Paul: As part of the 8th annual street festival Art In Odd Places, I walked along 14th Street in New York City holding an enlarged seven-foot “no photos” symbol that implies a prohibition on photography and questions the constant surveillance of public spaces. I invited pedestrians to have their photo taken with the sculpture, thereby subverting the act the sculpture denies.
Can you talk about the performance you did as part of AiOP MODEL?
Steve: My project titled the “Reciprocal Ladder” involved rolling, pushing, and pulling a large circular ladder on the sidewalks and through other public spaces along the length of 14th Street.
Paul: What struck me about your project was the physical similarity of its scale to my own sculpture. But your work functioned differently than mine. While I was creating an ironic gesture and interaction, your work seemed to function more as metaphor for social hierarchies and success. Your ladder doesn’t seem to be used for actual climbing but to address the rat race. Your “Ladder of Success” seems to reflect the rat race, both in its physicality and in the labor of your rolling it around all day? Can you talk more about the mobility and social hierarchies in your piece?
Steve: I really liked seeing the similarities that you and I had with our projects in relationship to the scale, color, and even the awkwardness of moving these somewhat unwieldy physical forms through the crowded blocks of 14th Street.
That’s an interesting point that you bring up; I hadn’t thought about the project in relationship to the idea of the “rat race,” although I’m certainly interested in any range of associations that may come to mind. Initially, what got me thinking about a project that could be moved horizontally through space was seeing the organizational structure put in place during the Occupy Wall Street protests. Attending some of the general assemblies in Zuccotti Park, along with some of the committee meetings happening simultaneously, I was struck by the commitment to keep the organizational structure transparent and horizontal with the various affinity groups feeling empowered and encouraged to make decisions and take action in ways that they saw fit — as opposed to a top-down type of organizational structure where an agenda would be determined by one layer of management and then carried out by another.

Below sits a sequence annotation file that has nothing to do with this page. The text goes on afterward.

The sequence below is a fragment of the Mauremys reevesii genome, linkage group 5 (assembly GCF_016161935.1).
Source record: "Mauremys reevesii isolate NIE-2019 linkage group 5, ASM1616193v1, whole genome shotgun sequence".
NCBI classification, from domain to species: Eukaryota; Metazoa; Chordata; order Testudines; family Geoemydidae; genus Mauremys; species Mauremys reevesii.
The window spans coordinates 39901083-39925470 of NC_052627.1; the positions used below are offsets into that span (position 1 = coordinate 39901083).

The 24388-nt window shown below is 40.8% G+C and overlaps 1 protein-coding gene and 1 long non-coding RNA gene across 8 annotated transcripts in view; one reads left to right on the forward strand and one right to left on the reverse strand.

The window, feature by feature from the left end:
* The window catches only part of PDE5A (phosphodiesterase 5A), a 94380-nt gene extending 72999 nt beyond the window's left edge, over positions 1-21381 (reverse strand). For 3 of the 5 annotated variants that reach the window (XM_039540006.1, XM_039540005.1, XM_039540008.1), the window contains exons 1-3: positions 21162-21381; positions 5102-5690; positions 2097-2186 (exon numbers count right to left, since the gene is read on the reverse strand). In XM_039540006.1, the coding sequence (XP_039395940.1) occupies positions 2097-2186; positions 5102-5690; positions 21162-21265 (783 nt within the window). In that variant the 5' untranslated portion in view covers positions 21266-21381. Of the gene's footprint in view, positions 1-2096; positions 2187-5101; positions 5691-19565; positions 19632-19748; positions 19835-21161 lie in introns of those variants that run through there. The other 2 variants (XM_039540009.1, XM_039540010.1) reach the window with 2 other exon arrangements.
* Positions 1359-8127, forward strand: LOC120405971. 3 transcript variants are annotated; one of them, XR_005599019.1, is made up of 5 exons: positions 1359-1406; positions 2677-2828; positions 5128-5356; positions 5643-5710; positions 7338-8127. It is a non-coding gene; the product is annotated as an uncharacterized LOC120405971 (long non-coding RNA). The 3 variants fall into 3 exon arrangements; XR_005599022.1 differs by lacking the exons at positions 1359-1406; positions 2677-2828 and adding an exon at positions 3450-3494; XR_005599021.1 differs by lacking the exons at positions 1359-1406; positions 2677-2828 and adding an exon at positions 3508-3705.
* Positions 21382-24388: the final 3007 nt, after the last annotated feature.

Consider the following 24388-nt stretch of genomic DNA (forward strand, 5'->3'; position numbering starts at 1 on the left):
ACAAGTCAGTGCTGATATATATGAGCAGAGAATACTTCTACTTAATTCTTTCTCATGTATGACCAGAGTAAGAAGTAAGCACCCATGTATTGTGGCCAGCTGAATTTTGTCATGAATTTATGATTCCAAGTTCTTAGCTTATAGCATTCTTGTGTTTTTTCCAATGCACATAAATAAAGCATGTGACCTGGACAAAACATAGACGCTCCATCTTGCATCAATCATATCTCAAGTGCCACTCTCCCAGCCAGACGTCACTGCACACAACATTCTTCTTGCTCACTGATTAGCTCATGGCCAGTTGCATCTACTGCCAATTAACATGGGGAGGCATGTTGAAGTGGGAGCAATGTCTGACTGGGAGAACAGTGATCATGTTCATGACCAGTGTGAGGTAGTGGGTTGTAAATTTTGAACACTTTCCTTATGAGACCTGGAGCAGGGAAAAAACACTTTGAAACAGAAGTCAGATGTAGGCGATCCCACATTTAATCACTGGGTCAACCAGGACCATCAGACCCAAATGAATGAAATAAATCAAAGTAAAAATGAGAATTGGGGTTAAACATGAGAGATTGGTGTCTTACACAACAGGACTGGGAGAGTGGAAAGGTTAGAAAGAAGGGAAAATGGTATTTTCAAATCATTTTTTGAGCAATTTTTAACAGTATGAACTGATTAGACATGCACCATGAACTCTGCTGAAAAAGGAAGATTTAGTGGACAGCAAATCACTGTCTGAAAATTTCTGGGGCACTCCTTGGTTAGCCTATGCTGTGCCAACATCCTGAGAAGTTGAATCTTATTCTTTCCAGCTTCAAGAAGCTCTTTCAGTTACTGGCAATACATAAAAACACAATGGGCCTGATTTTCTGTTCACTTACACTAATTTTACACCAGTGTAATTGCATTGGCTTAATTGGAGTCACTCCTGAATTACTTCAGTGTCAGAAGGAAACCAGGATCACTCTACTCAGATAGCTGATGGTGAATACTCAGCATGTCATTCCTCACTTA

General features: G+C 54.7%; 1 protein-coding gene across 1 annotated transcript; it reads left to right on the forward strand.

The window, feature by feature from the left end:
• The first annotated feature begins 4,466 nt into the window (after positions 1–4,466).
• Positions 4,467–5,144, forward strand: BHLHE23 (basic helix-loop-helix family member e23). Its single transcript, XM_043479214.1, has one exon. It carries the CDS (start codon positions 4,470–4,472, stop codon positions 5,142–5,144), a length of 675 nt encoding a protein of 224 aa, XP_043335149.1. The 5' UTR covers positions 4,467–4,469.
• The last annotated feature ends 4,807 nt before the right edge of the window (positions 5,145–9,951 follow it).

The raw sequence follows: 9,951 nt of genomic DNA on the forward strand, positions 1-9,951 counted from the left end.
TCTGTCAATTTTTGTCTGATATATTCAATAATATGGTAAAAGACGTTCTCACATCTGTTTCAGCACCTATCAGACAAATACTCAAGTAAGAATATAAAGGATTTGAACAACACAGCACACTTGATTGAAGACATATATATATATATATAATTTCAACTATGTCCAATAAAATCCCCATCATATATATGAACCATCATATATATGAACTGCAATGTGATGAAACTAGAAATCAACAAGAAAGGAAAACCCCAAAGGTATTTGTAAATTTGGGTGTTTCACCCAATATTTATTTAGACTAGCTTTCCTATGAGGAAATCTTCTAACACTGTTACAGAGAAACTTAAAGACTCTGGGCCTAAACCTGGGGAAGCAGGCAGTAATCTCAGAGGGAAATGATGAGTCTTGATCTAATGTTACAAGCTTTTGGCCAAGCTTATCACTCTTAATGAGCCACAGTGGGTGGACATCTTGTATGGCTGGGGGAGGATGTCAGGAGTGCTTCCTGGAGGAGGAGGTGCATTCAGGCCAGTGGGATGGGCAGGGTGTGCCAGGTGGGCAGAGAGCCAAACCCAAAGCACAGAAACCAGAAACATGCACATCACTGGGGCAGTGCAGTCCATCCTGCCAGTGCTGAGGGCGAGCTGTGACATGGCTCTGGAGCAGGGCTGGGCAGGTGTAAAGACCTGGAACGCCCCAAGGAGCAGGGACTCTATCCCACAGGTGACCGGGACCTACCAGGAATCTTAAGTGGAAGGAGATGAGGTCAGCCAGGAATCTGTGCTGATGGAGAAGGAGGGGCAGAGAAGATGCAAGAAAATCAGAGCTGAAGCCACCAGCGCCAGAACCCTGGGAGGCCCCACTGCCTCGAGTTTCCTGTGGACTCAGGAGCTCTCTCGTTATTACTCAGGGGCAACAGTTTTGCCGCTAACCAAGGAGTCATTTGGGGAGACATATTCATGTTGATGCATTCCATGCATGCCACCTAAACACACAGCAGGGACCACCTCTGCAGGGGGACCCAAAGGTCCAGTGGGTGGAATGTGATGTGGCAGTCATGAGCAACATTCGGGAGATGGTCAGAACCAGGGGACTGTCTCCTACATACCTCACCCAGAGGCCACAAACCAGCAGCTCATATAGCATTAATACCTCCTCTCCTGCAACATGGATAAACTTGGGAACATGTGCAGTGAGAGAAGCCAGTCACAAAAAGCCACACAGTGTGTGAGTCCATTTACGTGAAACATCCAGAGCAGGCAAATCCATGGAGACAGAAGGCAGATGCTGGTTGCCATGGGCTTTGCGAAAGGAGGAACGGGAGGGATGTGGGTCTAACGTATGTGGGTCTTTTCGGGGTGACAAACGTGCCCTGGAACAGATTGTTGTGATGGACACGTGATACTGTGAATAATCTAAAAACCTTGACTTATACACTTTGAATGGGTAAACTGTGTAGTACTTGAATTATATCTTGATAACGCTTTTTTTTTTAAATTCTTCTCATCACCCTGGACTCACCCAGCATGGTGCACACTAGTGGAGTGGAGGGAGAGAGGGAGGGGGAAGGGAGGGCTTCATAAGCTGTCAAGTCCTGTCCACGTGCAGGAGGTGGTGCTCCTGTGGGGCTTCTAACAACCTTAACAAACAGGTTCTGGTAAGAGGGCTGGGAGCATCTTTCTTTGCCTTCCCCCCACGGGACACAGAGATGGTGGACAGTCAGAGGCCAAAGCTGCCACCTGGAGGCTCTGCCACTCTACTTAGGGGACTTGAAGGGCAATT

Similarly, I’m also interested in how ideas of progress and failure can be measured. What types of criteria inform these evaluations? Who determines these priorities? By rethinking the physical structure of a ladder that is typically climbed from the bottom up or top down, my hope is to be able to also rethink priorities and social organizational systems that we participate in.
It’s interesting how many of your projects use humor and irony in a subtle way and I really like how your “no photos” project is engaging viewers through the act of negation. There is something very funny happening in terms of the contradictions taking place here. How did you structure the interactions on the street? Did it happen organically? Or were you directly engaging people by asking them to take a picture?
Paul: I realized very quickly that I had to stop to get people to engage with me and the sculpture. I ended up stopping at every intersection and waiting/creating a moment that someone would want to capture. Some people merely snapped photos and moved on while quite a few took photos and crossed the street to ask what I was doing. Whenever anyone stopped I would discuss the project and ask if they wanted to be photographed with it. I often used their phones as well as my own to photograph them.
As part of my performance, I passed out buttons with the same “no photos” logo on it; people gravitated to them and quickly put them on. This allowed them to embody the idea of the project. Depending on the person, the button became either a very political denial of taking their photo or a playful one. I feel this allowed the idea in the work to be carried on outside of the performance, and hopefully spark more conversations.